Why your business should NOT be on social media

March 1, 2018

 

With over 15 million active social media users in South Africa and almost 3 billion globally - spending 2 hours per day on average scrolling their social feeds - it’s no question whether or not social media platforms are some of the most beneficial for businesses to reach their target market. In addition to being highly effective, they’re also inexpensive and sometimes virtually free (depending on your objectives), in comparison to the costs of other forms of marketing.
 
You’re probably wondering now if the title of this article is a typo? Nope, not a typo… there are in fact several reasons for this seemingly insane headline.

 

 

1. You haven’t done the research
 
Social media accounts are time consuming – in terms of initial development and maintenance. Investing valuable time and resources into accounts that are not ideal for reaching your target audience is futile, when you could be focusing on ones that are. It’s not essential to be present on every single social media channel, so researching which are the most effective in your industry is key in selecting the correct platforms for your business. Choose quality over quantity.
 
 
2. You have a social media page “because everyone else has one”
 
This reason doesn’t define your unique objectives and reason for creating a specific social media page. If you don’t know what you want to achieve, how will you develop a strategy, know what content to publish and which call-to-actions you want to drive?
 
 
3. The person responsible for managing the page doesn’t have the expertise
 
Because virtually everyone in modern society uses social media, it doesn’t necessarily mean that we are all social media management specialists (if that were the case, successful digital marketing agencies wouldn’t exist). There are specific technical, creative and tactical skills required for a business page to grow a following, create engaging content, drive conversions, monitor insights and develop successful advertising campaigns. If you don’t have the capacity or skillset internally, outsource this function to someone who does – the results will be worth the small monthly investment.
 
 
4. You don’t do conversation plans or calendars
 
It seems like a colossal waste of time to spend hours each month drafting a plan of what you will be posting and when (date, text, image, hashtags, links, etc.), however this is the single most important aspect of managing a social media page effectively. I can spot pages that are not professionally managed within seconds – how? What’s the difference? I really want to stress the importance of this point, so here’s how I know that a page’s posts are not strategically planned:

 

  • The last post was 3 months ago: Because there wasn’t a plan, posting to social media takes a backseat to other urgent day-to-day deadlines when you still have to think of what to post and create the content. If you have a plan in place, publishing is a simple and quick task (copy, paste, upload, post)

 

  • Irregular and inconsistent posts: You want to drive engagement, shares, traffic and ultimately, top-of-mind awareness by publishing regularly and more importantly, consistently. If your strategy is one post per day, then ensure that the flow remains consistent (disclaimer: there is a fine line between posting regularly and spamming. There is no exact rule for how frequently you should post and each platform varies. We will explore this in a separate future article)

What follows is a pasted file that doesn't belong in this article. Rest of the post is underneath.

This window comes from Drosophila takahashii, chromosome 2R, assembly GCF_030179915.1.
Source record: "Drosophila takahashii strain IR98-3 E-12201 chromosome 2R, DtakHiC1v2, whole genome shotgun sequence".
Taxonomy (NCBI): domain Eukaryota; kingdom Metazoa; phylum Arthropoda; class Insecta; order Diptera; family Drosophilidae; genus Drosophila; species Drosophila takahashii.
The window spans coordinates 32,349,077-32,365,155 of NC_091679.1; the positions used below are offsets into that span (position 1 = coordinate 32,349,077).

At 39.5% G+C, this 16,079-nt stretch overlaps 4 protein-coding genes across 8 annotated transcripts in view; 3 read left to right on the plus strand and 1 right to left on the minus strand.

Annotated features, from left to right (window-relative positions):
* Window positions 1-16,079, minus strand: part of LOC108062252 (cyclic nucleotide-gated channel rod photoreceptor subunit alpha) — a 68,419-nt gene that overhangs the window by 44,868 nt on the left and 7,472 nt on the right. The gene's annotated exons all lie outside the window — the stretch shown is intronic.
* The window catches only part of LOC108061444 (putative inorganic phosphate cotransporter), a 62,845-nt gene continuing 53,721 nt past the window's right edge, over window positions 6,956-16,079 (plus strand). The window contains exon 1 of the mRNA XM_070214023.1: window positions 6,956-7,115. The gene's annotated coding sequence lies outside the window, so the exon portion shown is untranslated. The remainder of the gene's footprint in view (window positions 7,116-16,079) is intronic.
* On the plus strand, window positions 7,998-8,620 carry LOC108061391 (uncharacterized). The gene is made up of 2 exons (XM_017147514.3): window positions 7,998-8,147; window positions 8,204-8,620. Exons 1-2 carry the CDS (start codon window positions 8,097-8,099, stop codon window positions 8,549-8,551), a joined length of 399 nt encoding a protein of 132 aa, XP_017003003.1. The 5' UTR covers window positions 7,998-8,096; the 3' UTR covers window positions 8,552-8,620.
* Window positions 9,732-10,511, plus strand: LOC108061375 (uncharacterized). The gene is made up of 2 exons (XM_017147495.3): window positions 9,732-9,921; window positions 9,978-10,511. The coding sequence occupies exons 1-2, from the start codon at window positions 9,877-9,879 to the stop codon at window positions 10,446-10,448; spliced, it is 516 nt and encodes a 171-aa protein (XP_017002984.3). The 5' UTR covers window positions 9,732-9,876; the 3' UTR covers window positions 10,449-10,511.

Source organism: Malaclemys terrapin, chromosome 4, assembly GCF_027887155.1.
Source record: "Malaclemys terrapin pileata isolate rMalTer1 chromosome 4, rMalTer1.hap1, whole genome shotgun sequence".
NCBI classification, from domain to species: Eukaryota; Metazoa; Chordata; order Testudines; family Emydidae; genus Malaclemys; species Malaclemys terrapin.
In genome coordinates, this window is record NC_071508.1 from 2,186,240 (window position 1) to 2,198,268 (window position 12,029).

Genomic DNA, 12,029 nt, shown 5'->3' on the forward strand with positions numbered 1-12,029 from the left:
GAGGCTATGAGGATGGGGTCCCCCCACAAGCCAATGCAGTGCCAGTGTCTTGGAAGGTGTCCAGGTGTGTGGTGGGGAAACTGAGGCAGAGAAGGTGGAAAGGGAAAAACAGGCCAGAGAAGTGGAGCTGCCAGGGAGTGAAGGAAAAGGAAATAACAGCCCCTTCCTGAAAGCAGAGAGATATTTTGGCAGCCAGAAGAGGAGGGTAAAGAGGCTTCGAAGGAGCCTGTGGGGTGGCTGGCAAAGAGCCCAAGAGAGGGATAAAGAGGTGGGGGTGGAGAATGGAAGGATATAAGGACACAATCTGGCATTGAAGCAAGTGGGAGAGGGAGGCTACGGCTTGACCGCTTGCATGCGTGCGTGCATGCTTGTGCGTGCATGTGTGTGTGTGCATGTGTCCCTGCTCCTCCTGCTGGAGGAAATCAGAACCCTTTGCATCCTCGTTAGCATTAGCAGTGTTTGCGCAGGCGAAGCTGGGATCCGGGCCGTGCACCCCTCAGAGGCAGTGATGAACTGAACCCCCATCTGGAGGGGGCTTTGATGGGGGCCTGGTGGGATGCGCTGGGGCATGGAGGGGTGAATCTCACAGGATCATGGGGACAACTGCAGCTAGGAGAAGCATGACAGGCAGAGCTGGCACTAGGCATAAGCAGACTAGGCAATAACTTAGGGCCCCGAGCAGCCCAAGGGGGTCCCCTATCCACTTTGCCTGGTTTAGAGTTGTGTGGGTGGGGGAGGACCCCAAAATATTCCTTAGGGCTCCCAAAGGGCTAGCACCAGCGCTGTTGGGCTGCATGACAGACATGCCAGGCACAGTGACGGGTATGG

• The page has a small following: The majority of the content is generic, stale or similar and unappealing (0 likes, 0 shares, 0 clicks, 0 comments) to entice new followers to the page and engage your existing community. You want to develop fresh, interesting content to keep your audience captivated. Having a conversation plan gives you a complete overview of what you’re posting for the month and why. Also watch out for excessive repetition or missing content such as a product launch or important event

 

  • The majority of posts are internally focused: A general rule of thumb is to create 70% industry related news and interesting content, and 30% internal content (company news, products, etc.). Followers like staying informed of the latest news and trends, but it’s also important to share company news to build trust. A conversation plan will help you maintain the appropriate ratio for your industry

 

  • Spelling and grammar errors: Typing a quick one-liner and hashtag on the run is not the best idea, as typo’s and autocorrects with minds of their own happen – it’s a reality that we’ve all witnessed at some point. Besides feeling embarrassed, this could potentially affect your professional reputation on very public platforms. A conversation plan allows you to take your time to proofread your posts to avoid these awkward situations

 
 
5. You don’t respond or interact
 
Managing a social media page well doesn’t end with uploading content – it’s vital to respond to your followers who are trying to interact with you. Even the smallest gesture, such as liking all comments, goes a long way in giving your followers confidence that you are present and acknowledge their interaction. Make sure that you access your pages at least twice per day (sometimes hourly if you have a large and active community) and respond to any questions or comments as soon as possible.

 
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